AIDS: Treatment of 1.5m PLHIV key to sustaining control of HIV annually – NACA



The National Agency for the Control of AIDS (NACA) says the treatment of at least 1.5 million People Living with HIV (PLHIV) is key to sustaining the control of HIV annually in Nigeria.

The Director General of NACA, Dr Gambo Aliyu, said this in an interview with the News Agency of Nigeria (NAN) in Abuja on Sunday, as all is set to mark World AIDS Day on Dec. 1.

Annually celebrated on Dec. 1 since 1988, World AIDS Day is an international observance day dedicated to raising awareness of the AIDS pandemic, caused by the spread of HIV infection and mourning those who died of the condition.

The theme for the 2020 observance is “Ending the HIV/AIDS Epidemic: Resilience and Impact” to focus more attention to the HIV scourge, increase awareness and knowledge, as well as speak out against stigma.

The NACA boss, who shed more light on the 2020 quarterly HIV facts sheet, expressed the agency’s commitment to meet the target of the Joint UN Programme on HIV/AIDS (UNAIDS) for epidemic control in the next three years, saying it would cost about N75 billion.

He said “we have invested 6.2 billion dollars in treatment; the current HIV prevalence rate nationwide and in the last 10 years is 1.3 million.

“Over five billion dollars of the 6.2 billion dollars (about N2.1 Trillion) comes from international donors.”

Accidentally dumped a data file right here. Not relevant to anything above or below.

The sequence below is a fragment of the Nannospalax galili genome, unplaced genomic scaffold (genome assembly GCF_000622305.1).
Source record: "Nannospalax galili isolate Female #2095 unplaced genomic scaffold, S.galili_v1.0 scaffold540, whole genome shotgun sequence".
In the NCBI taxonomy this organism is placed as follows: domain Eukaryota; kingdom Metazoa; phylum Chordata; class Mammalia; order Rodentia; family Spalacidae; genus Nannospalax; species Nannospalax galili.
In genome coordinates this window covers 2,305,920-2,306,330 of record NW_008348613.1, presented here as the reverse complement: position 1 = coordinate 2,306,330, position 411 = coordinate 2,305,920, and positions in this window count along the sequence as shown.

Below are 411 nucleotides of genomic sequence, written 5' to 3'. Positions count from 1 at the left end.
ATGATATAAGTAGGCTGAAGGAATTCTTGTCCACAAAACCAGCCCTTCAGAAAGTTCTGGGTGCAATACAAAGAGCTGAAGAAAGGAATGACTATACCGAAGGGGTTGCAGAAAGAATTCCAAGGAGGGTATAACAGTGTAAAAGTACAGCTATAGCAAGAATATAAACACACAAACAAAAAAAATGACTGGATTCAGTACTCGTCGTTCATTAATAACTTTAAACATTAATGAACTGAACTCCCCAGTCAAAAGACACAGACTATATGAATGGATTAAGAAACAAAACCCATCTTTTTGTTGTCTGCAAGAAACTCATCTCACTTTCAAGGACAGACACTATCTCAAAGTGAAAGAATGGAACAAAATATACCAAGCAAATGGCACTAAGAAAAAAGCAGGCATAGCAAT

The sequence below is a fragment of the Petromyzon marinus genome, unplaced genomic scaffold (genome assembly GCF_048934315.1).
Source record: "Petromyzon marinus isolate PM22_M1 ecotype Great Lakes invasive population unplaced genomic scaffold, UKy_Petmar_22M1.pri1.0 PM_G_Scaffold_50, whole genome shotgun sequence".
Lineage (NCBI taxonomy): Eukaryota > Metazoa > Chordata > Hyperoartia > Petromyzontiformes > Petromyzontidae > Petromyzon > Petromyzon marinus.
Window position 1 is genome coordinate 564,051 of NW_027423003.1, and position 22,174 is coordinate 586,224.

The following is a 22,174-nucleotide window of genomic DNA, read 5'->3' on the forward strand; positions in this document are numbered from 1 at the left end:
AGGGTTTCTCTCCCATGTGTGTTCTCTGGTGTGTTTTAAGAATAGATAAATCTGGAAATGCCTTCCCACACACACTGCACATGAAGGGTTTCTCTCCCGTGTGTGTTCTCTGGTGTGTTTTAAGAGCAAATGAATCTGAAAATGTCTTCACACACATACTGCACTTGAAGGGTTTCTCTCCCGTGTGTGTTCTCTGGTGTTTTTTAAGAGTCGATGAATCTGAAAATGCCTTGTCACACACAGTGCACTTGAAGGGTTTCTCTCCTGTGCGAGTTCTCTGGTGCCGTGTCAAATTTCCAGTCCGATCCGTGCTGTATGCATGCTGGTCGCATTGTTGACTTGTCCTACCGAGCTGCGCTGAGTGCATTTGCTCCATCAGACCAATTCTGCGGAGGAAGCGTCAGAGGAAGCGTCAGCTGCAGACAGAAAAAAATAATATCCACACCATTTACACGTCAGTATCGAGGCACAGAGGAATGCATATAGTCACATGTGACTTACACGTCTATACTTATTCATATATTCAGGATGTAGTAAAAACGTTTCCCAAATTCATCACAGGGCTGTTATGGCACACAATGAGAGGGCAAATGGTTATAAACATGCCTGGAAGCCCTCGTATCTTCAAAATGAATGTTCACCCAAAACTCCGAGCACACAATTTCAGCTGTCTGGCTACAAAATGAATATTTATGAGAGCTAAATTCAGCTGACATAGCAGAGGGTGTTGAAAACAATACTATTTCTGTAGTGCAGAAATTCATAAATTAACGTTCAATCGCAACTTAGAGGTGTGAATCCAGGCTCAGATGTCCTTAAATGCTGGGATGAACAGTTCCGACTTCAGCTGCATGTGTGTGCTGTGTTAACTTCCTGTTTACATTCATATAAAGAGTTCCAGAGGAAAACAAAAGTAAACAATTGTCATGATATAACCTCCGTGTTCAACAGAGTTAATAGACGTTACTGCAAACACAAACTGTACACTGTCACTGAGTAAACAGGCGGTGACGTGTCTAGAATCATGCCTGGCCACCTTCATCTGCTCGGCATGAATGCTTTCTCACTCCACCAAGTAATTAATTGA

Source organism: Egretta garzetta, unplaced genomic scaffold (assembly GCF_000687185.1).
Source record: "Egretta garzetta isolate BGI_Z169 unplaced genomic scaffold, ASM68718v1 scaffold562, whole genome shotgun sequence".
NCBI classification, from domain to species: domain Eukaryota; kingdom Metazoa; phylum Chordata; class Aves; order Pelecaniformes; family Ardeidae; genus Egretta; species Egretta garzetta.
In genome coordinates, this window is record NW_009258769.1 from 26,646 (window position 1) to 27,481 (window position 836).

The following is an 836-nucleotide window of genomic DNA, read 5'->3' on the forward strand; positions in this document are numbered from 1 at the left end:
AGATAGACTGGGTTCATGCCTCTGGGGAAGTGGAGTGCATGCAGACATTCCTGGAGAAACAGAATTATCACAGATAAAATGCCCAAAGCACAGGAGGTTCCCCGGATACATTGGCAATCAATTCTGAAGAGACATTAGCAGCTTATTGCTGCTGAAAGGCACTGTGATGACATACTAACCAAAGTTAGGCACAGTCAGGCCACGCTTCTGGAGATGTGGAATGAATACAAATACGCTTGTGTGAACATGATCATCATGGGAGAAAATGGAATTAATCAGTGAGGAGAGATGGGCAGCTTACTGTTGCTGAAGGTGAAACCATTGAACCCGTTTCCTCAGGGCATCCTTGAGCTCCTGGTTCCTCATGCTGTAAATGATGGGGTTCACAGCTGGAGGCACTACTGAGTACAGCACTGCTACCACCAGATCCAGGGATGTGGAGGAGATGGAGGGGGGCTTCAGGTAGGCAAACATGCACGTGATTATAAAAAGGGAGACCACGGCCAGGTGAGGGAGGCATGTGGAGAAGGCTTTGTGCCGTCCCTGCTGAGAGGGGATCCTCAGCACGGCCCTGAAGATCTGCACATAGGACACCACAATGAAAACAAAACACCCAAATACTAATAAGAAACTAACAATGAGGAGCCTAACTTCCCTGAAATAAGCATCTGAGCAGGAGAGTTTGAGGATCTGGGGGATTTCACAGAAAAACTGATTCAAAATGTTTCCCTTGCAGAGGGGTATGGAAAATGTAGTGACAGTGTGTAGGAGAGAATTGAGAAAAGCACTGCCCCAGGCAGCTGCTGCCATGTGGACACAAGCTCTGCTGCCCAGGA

Aliyu, however, reiterated the willingness of the agency to drastically reduce transmission through regular testing and medication.

According to him, HIV will only be at the verge of being controlled when 99 per cent of people living with the virus are placed on drugs.

The director general announced the agency’s plan to bring in states into the sponsorship of treatment to sustain the control of the epidemic.

He asserted the capacity of the agency to simultaneously fight HIV while COVID-19 lasted.

He said that NACA deployed its infrastructure to support COVID-19 with over 15,000 HIV community volunteers from stakeholders who supported contact tracing, social mobilisation and fight against stigma and discrimination.

He noted that “25 to 30 per cent of COVID-19 tests were conducted in six HIV mega laboratories.

“HIV sample transfer mechanism was replicated for COVID-19 response in four states.”

The NACA director general, however, explained that COVID-19 impacted negatively on HIV response, with a decline in Antiretroviral Drugs (ART) from expected 39,450 to 21,495 in April (45.5 per cent drop).

He said COVID-19 also affected the provision of HIV services, with a drop in viral load testing and clinical activities.

Meanwhile, an estimated 1.8 million people are living with HIV in Nigeria, with Akwa Ibom having the highest prevalence rate, suggesting that 13 out of every 1000 persons selected in the country at random are likely to test positive. (NAN)